Research by Dr. Jason Yaeger and Dr. M. Kathryn Brown
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Dr. Jason Yaeger
Mopan Valley Archaeology Project Director
I am an anthropological archaeologist who studies Mesoamerican and Andean civilizations, particularly the Maya and Inka. My research interests include the organization of ancient households and communities, urbanism, landscapes and environments, the relationship between climate change and culture change, material culture and identity, ethnohistory, the politics of archaeological research, and Maya epigraphy and iconography.
Much of my research has sought to understand the organization of Classic Maya rural communities and the practices, institutions, and constructs that linked rural householders into extra-community socio-political entities. I have surveyed the countryside in Belize's Mopan River valley, mapped hundreds of houses and agricultural terraces, and excavated several rural houses in detail. My investigations also have taken me to the larger centers like Xunantunich, where I excavated monumental temples and palaces. My current research project focuses on documenting the changing relationships between Xunantunich and the rival center of Buenavista and understanding how competition between these two polities impacted the people who lived in the intervening countryside.
I have directed two other projects recenty that addressed broadly similar questions but in different contexts. The multi-disciplinary San Pedro Maya Project combined archival research, oral histories, and archaeological investigations to understand how Maya immigrants from Mexico were incorporated into colonial British Honduras in the 19th century. The Tiwanaku Inka Settlement Program examined how the Inka Empire reconfigured sacred space at the ancient city of Tiwanaku to fit their religion and world view and to legitimize their dominion over their provinces.
Honors and Awards: UTSA President’s Distinguished Achievement Award for Advancing Globalization (2017), Richard S. Howe Outstanding Undergraduate Teaching Award, UTSA (2014).
Dr. M. Kathryn Brown
Mopan Valley Preclassic Project Director
My principal research focus is one of anthropology’s fundamental topics, the origins of complex societies. Because I am interested in the rise of complexity as a general phenomenon, I value cross-cultural comparisons. As my primary case study and focus of fieldwork, however, I examine the Maya Civilization of Central America. I have conducted research for over 25 years in the Maya Lowlands, especially in the Belize River Valley and Northern Belize. There, I have traced the development of social inequalities in early Maya communities. More recently, I have become interested in these processes at a regional scale, examining how early communities were placed across the ancient landscape and how they interacted through trade, competition, and warfare. Through these interactions, hierarchical structures came to bind these communities into more complex polities that formed the basis for the Maya states of the Classic period. These questions are the focus of my current fieldwork project, the Mopan Valley Preclassic Project, which examines the Preclassic components of sites in the Upper Belize River Valley including Nohoch Ek, Buenavista del Cayo, Xunantunich, and Las Ruinas de Arenal to understand both the roles of public architecture and ritual activities in sanctifying an emerging hierarchical social order, and how the interactions between competing communities shaped the development of complex polities.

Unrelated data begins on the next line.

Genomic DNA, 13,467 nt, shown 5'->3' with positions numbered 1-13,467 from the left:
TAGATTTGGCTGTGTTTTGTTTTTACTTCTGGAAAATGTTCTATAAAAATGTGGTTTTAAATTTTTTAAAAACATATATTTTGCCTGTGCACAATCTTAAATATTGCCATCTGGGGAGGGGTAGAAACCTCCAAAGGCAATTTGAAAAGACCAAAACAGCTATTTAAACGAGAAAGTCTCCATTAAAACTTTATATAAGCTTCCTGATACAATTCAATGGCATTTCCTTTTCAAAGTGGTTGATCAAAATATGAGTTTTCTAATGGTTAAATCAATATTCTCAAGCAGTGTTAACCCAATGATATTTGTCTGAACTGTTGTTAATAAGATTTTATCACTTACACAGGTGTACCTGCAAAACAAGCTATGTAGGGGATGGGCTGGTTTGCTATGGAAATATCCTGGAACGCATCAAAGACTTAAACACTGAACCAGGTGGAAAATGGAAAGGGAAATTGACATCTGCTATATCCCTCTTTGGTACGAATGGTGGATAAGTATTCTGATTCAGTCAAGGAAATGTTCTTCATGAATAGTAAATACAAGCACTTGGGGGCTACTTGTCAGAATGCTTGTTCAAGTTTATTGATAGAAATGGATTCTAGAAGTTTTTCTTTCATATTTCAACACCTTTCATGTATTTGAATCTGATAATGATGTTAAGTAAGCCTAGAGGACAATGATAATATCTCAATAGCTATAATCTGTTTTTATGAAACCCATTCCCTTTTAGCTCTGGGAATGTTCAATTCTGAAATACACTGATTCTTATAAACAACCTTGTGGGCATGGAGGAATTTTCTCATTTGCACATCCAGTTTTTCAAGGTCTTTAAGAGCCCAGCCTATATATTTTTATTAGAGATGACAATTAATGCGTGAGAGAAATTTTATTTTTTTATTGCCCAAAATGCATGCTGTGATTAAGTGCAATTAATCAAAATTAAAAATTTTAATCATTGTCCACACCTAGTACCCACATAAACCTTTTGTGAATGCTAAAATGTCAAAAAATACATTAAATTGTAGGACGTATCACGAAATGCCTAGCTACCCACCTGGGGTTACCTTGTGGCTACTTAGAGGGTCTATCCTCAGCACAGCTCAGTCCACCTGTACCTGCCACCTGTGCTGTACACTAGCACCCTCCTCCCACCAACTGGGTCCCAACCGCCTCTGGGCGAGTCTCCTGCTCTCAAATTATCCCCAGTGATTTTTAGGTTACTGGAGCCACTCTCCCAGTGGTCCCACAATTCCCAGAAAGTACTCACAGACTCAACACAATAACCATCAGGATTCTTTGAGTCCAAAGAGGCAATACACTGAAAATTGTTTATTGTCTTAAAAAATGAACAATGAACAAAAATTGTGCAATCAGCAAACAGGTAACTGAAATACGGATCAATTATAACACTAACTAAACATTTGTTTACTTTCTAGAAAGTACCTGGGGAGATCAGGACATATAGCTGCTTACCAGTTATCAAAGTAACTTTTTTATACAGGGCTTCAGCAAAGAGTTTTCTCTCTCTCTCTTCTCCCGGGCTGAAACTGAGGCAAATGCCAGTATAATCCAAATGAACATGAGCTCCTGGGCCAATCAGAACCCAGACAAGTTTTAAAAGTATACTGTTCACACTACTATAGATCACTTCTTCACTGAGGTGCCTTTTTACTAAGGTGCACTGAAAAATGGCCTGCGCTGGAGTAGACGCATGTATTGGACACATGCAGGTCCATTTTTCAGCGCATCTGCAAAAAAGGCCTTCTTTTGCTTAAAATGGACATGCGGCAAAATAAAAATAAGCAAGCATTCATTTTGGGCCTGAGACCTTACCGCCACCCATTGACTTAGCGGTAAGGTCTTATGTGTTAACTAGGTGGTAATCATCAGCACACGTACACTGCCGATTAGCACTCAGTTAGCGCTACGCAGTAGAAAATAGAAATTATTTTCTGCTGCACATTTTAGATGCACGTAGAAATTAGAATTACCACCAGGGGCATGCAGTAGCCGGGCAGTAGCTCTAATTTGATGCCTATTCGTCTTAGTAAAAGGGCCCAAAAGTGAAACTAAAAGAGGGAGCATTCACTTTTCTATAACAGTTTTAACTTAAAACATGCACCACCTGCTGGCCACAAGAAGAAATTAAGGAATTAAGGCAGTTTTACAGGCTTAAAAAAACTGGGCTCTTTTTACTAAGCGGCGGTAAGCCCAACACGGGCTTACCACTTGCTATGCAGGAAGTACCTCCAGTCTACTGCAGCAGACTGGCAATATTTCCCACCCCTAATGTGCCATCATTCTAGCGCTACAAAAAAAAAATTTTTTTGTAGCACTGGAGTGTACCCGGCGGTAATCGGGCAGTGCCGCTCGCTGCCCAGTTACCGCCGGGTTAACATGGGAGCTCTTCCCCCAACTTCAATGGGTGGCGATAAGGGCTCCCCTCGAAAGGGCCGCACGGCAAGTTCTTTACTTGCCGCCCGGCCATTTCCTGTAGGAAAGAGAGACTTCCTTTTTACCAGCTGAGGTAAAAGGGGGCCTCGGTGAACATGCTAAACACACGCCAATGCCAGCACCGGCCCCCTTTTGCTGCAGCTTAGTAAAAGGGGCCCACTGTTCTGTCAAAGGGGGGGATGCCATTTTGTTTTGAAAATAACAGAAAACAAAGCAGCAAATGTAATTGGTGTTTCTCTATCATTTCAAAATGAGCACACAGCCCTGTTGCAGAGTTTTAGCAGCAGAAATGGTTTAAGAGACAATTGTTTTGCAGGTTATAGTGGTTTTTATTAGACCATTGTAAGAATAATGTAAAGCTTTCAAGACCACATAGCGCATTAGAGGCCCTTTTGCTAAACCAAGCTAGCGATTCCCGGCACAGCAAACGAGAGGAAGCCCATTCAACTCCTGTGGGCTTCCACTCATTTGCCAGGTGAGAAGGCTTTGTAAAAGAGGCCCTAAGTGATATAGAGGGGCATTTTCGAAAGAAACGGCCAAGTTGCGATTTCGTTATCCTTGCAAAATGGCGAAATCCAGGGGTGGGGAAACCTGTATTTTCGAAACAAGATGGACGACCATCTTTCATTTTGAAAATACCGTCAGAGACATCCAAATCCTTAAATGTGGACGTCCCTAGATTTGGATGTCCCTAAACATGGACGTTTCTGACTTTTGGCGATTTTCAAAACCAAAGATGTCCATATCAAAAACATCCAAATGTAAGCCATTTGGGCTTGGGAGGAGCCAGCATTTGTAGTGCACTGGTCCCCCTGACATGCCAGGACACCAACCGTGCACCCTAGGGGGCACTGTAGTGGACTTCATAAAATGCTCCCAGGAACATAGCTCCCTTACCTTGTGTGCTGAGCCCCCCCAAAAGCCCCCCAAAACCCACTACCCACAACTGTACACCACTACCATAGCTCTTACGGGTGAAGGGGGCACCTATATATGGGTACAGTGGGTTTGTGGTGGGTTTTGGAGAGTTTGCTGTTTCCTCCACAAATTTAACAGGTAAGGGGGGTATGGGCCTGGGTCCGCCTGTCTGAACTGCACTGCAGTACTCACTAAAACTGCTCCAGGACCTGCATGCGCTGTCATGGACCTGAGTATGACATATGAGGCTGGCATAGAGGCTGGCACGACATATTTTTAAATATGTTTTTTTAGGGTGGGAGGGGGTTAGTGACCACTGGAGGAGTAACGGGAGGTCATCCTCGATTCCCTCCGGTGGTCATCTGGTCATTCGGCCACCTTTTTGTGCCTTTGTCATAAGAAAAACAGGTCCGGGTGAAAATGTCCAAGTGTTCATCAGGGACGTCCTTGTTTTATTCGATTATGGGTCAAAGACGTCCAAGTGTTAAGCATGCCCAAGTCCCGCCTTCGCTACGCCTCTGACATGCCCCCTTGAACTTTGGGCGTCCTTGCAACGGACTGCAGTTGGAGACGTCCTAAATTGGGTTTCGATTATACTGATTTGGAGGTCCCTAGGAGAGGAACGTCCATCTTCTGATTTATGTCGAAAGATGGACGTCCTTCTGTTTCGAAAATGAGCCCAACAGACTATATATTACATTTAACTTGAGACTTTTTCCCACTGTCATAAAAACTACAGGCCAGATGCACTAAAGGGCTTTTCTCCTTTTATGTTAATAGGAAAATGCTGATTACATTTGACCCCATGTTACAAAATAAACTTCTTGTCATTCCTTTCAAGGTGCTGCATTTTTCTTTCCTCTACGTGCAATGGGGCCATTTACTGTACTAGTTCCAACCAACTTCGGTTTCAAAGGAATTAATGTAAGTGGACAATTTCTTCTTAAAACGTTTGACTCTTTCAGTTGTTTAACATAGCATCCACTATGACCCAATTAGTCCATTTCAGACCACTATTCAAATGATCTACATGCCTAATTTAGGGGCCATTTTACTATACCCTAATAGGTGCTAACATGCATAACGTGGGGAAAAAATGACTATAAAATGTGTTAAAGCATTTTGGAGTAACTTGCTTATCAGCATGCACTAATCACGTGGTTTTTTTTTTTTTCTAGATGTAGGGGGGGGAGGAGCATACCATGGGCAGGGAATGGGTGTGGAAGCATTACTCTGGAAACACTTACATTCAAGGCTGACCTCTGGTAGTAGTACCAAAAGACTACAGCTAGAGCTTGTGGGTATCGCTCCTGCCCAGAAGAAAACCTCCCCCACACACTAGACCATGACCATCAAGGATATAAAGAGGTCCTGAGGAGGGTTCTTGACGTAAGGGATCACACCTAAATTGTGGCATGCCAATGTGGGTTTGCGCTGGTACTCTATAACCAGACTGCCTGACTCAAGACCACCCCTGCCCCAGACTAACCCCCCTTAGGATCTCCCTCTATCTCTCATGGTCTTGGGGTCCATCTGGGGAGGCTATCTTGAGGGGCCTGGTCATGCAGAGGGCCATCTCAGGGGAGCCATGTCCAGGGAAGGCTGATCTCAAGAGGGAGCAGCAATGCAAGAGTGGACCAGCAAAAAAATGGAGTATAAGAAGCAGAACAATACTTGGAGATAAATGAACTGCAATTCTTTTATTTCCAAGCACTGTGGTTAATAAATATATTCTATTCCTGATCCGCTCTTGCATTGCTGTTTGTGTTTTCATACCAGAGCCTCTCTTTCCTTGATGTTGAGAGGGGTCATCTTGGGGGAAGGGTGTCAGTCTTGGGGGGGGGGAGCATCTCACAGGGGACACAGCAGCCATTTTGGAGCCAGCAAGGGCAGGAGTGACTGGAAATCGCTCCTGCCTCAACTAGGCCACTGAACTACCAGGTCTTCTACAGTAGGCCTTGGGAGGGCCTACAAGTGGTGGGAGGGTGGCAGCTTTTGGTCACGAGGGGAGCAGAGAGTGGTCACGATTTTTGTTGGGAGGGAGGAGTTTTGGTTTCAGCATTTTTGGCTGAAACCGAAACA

Most of my research has focused on the Preclassic Maya, but I have a strong interest in Texas archaeology as well. I have directed eleven seasons of fieldwork in Texas, conducted as archaeological field schools. These projects investigated both historic and prehistoric sites, and the data collected have been relevant to several important topics in Texas prehistory and history, including prehistoric mobility patterns and the establishment of pioneer settlements in Texas.
Honors and awards: Member of the UTSA Academy of Distinguished Teaching Scholars, UT System Regents Outstanding Teaching Award (2015), UTSA President's Distinguished Achievement for Excellence in Teaching (2014).
Bernadette Cap, PhD
Leah McCurdy, PhD
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